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Suggestions for Digital Timing Circuit

Discussion in 'Electronic Design' started by [email protected], Mar 23, 2006.

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  1. Guest

    Hi All.

    I'd like to build a digital timing circuit and thought I'd see if
    anyone might be able to offer some suggestions. I'd like to create a
    timing circuit (all digital, if possible) which can take an input pulse
    of approx. 500 ms and then, 5-10 seconds later, output a pulse of
    somewhere between 500 ms - 1 second. Furthermore, I'd like to be able
    to tweak the delay time, but I don't need a great deal of resolution
    with the tweaking (if I could have timing increments of 1 second, that
    would be just fine), and as I said previously, I only need a delay time
    of 5 - 10 seconds. I know that this type of circuit could be easily
    constructed using a 555 in association with other circuitry, but I'm
    curious as to whether or not there might be some type of easier
    approach using a single IC with which I could perform this relatively
    simple timing task.

    Thanks in advance to anyone who may be able to help!
     
  2. John_H

    John_H Guest

    Use a tiny PIC or a CPLD. Development kits are a reasonable cost and
    the rest of your twiddling with circuits can be much easier.
     
  3. Jimbo

    Jimbo Guest

  4. Ken Smith

    Ken Smith Guest

    This sounds like a job for CD4000 series logic.

    There are a couple of obvious ways to make the circuit.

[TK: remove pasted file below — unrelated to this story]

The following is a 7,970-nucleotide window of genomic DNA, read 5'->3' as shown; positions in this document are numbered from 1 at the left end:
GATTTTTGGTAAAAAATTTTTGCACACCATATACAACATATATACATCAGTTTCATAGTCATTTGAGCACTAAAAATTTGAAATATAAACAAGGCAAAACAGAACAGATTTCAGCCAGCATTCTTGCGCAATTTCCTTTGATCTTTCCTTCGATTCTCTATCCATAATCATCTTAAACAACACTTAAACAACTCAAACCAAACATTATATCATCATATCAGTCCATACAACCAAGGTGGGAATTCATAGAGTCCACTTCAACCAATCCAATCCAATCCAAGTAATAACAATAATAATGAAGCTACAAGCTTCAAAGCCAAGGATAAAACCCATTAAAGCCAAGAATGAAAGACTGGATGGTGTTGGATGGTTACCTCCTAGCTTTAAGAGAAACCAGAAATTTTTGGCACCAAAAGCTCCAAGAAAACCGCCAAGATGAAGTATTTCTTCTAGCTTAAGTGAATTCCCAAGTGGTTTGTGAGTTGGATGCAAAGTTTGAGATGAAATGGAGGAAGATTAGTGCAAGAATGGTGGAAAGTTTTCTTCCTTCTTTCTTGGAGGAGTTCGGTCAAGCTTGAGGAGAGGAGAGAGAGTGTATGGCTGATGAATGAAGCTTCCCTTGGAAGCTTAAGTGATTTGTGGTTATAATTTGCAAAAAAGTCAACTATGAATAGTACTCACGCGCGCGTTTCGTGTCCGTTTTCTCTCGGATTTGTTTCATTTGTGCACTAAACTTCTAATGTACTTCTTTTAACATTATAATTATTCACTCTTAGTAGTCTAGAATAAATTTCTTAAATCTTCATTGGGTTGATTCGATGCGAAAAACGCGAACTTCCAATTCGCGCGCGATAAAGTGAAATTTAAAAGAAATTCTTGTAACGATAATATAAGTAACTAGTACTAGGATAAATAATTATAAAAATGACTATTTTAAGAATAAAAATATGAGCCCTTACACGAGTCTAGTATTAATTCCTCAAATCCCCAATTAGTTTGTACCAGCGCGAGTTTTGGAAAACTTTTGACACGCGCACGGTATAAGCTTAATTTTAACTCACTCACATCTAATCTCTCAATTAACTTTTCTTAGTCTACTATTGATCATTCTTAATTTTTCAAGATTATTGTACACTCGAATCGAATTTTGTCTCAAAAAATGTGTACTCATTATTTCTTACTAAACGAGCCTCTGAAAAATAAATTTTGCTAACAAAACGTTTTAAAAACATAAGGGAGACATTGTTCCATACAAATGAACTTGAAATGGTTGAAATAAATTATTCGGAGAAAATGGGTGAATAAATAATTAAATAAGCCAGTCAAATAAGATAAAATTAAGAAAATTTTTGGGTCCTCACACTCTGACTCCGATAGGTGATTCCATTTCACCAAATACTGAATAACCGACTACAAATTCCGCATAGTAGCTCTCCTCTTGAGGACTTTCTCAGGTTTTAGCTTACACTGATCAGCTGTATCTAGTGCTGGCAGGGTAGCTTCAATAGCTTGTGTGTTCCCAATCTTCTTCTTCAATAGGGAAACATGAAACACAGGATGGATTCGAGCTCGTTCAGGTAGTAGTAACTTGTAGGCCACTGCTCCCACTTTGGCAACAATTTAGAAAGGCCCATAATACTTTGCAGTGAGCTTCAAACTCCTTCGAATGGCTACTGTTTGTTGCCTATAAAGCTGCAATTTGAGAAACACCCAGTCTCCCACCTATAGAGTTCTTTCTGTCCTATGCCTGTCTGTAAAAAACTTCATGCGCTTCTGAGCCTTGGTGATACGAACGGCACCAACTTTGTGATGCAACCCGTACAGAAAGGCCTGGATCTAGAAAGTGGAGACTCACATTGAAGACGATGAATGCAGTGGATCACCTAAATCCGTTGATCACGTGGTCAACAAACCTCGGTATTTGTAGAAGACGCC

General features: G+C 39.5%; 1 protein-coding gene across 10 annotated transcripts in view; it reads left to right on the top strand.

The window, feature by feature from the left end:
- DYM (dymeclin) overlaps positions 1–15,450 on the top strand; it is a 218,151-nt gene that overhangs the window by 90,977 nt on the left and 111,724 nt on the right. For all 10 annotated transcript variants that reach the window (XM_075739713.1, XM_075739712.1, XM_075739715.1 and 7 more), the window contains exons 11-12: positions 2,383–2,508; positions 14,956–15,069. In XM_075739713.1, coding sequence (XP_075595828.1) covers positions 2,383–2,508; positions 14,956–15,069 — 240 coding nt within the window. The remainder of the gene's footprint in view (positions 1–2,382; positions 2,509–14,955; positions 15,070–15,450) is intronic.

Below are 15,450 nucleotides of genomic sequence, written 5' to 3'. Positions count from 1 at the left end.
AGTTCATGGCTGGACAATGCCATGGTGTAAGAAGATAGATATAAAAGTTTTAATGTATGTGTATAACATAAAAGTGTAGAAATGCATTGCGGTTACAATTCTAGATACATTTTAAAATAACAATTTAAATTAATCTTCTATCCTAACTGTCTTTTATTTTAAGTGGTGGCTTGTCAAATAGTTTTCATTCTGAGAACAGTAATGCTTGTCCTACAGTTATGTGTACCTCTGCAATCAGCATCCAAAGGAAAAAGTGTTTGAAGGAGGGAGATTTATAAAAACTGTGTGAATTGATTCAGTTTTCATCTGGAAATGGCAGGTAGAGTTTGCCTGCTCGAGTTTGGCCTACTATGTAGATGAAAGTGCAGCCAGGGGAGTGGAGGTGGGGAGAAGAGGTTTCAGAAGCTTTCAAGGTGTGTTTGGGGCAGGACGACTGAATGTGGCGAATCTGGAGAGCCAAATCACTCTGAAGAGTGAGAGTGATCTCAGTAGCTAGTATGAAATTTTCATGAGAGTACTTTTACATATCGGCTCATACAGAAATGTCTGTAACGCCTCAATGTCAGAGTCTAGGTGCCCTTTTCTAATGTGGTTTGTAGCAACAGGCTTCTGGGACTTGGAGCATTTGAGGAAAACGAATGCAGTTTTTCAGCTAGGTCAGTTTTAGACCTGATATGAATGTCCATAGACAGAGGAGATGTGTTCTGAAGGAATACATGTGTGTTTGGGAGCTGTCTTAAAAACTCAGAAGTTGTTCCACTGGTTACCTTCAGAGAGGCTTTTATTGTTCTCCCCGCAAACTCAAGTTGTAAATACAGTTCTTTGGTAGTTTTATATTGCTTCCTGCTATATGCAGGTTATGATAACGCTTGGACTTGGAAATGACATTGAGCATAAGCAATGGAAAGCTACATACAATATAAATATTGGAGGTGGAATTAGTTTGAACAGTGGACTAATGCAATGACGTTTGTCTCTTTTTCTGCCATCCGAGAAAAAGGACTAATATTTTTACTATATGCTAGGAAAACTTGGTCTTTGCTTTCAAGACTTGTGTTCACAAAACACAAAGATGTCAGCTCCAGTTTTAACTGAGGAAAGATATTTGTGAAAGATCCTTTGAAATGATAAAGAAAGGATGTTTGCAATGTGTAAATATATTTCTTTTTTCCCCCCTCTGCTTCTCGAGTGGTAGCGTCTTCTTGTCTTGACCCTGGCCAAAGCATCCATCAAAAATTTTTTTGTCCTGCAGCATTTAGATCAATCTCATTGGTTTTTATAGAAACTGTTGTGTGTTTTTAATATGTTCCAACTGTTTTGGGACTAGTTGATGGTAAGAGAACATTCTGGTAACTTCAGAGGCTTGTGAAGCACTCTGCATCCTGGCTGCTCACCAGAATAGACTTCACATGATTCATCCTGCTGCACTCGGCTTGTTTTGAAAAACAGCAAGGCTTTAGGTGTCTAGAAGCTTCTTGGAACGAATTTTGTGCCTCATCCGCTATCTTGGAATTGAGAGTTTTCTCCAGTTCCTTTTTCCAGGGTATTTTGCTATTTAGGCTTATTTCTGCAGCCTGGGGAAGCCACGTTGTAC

First version:

    (1) Clean up the pulse (so that it goes ground to Vcc etc)

    (2) Apply the pulse to the clock input of a CD4013. "D" input of CD4013
    is high. This makes a "Delay_in_progress" signal.

    (3) Do you have a clock reference? If not make one with a 32768 crystal
    and an inverter.

    (4) Divide your clock reference down to 1Hz in a resetable counter such as
    CD4060+CD4013. Attach "reset" to the not(Delay_in_progress)

    (5) Use the divided clock to clock a CD4017. Reset this also with
    not(Delay_in_progress)

    (6) Wire the last state of the CD4017 to the reset pin of the 1st CD4013

    (7) You now have a nice list of outputs on the CD4017 run them to a rotary
    switch to select the one you want. If you use a 2 deck 12 position
    switch you can make this the on/off switch too.

    (8) Take the selected pulse and use it to drive something like a TIP-35 to
    make a hard to break output.

    (9) Mount it all in a box with a 9V battery holder etc.


    Second version:

    (1)..(3) as before.

    (4) Divide oscillator down to less than 10KHz with method of choice.

    (5) Connect two CD4059s to the "10KHz" clock. Connect thumb wheel switches
    to both.

    (6) The first CD4059 is held reset by not(Delay_in_progress) and its
    output resets the Delay_in_progress flip-flip.

    (7) The 2nd section of the CD4013 is clocked by the output of the 1st
    CD4059. This makes an "Output_in_progress" pulse.

    (8) The 2nd CD4059 is held reset by the not(Output_in_progress)

    (9) The second CD4059's output resets the 2nd CD4013 section.

    (10) buffer the signal as suggested in 1st version and mount in a box.
     
  5. Fred Bloggs

    Fred Bloggs Guest

    I'd like to build a digital timing circuit and thought I'd see if
    Radio Shack sells the 556 dual 555. Use that: an adjustable 5-10 second
    one-shot followed by a 500ms one-shot. Are you too good for Radio Shack
    or something?
     
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